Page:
Changes in the Administration of CPR Techniques

CPR Techniques ILCOR

The latest ILCOR standards put more emphasis on compressions.

This article highlights amendments that have been made in how CPR techniques are administered following improvements in the ILCOR guidelines.  Initially, cardiopulmonary resuscitation, abbreviated CPR, was accomplished by following the steps outlined in the acronym A-B-C which stands for airway, breathing, compressions. This has now been changed to C-A-B, which is basically an alteration of the same acronym for reasons which will be outlined below. As such, the procedure with the new guidelines means that the first aider will give compressions first, open the airway and lastly breathe for the patient prior to repeating the cycle. To learn and get certified in the latest techniques in CPR enrol with one of our first aid and CPR training providers.

The whole idea of altering the procedure revolves around the fact that it is easier to remember the procedure if one starts with compressions to the chest area. In many cases, this one of the three CPR techniques can save a life where time is of the essence. With the former procedure, it was discovered that the checking of both the airways and breathing in the victim was causing significant delays in the provision of chest compressions, yet this was vital for the proper circulation of blood, and could make the difference between life and death.

In fact, with the amendments, more people may be inclined to get trained in CPR techniques. What’s more, it is relatively easy for an untrained person to administer chest compressions as opposed to giving mouth-to-mouth first aid. Chest compressions provided in the right way help save lives even in critical cases, bearing in mind that there is usually some amount of oxygen retained in the patient’s blood and lungs. By taking advantage of this oxygen, doing chest compressions first is better than the former procedure that incorporated A-B-C.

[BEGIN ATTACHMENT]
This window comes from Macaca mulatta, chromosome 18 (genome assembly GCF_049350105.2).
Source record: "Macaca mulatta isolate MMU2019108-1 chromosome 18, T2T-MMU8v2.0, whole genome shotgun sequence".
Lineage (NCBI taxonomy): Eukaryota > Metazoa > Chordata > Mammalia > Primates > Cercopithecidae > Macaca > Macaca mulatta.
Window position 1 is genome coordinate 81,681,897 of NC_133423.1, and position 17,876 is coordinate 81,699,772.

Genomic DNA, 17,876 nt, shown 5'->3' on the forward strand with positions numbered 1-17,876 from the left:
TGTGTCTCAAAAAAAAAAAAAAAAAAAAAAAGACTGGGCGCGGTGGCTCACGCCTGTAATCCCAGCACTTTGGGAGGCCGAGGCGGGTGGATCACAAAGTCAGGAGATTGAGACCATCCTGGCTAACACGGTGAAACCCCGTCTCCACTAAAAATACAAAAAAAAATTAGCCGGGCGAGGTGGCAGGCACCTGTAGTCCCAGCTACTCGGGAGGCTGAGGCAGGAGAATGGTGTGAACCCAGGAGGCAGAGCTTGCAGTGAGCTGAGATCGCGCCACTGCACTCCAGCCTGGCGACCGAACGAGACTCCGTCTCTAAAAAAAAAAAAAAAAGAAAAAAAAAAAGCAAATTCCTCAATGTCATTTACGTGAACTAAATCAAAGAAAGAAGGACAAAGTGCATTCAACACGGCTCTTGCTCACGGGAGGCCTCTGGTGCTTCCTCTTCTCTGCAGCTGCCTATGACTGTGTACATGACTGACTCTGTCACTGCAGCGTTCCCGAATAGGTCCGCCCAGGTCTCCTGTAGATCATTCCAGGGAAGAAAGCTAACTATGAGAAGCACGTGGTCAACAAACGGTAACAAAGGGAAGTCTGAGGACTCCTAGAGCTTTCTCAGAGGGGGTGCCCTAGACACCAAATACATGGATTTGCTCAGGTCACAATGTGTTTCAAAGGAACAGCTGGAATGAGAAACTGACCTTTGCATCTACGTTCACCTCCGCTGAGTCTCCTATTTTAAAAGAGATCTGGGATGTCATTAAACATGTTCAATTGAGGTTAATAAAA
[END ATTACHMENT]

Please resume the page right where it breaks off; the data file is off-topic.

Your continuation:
Below are the procedures required for CPR techniques using the new method:

1)      Check the scene for any dangers.

2)      Try and see whether the person will respond when you talk to them. If this does not happen, roll them so that they are facing upwards.

3)     Open the airway and check for breathing. If no breathing is present send someone to contact EMS and begin chest compressions.

4)      Begin giving chest compressions by putting the heel of your hand at the mid-point of the patient’s chest, and your other hand atop the first hand.

5)      Press down firmly about 2 inches in, aiming to perform these as many as 50 times every thirty seconds.

6)     If you are well trained in CPR techniques, open the airways and lift the chin. At this point some individuals will prefer hands-only CPR especially if they are not fully trained, or are not confident in their skills.

7)      Close the victim’s nose by pinching gently then inhale normally and give the victim breaths, looking to see whether their chest rises. Ensure that you fully cover the victim’s mouth with yours as you do this.

8)      Carry on with the chest compressions and resuscitation until professional medical help is at hand.

If no barrier devices are available for resuscitation you can try to provide compression only CPR.

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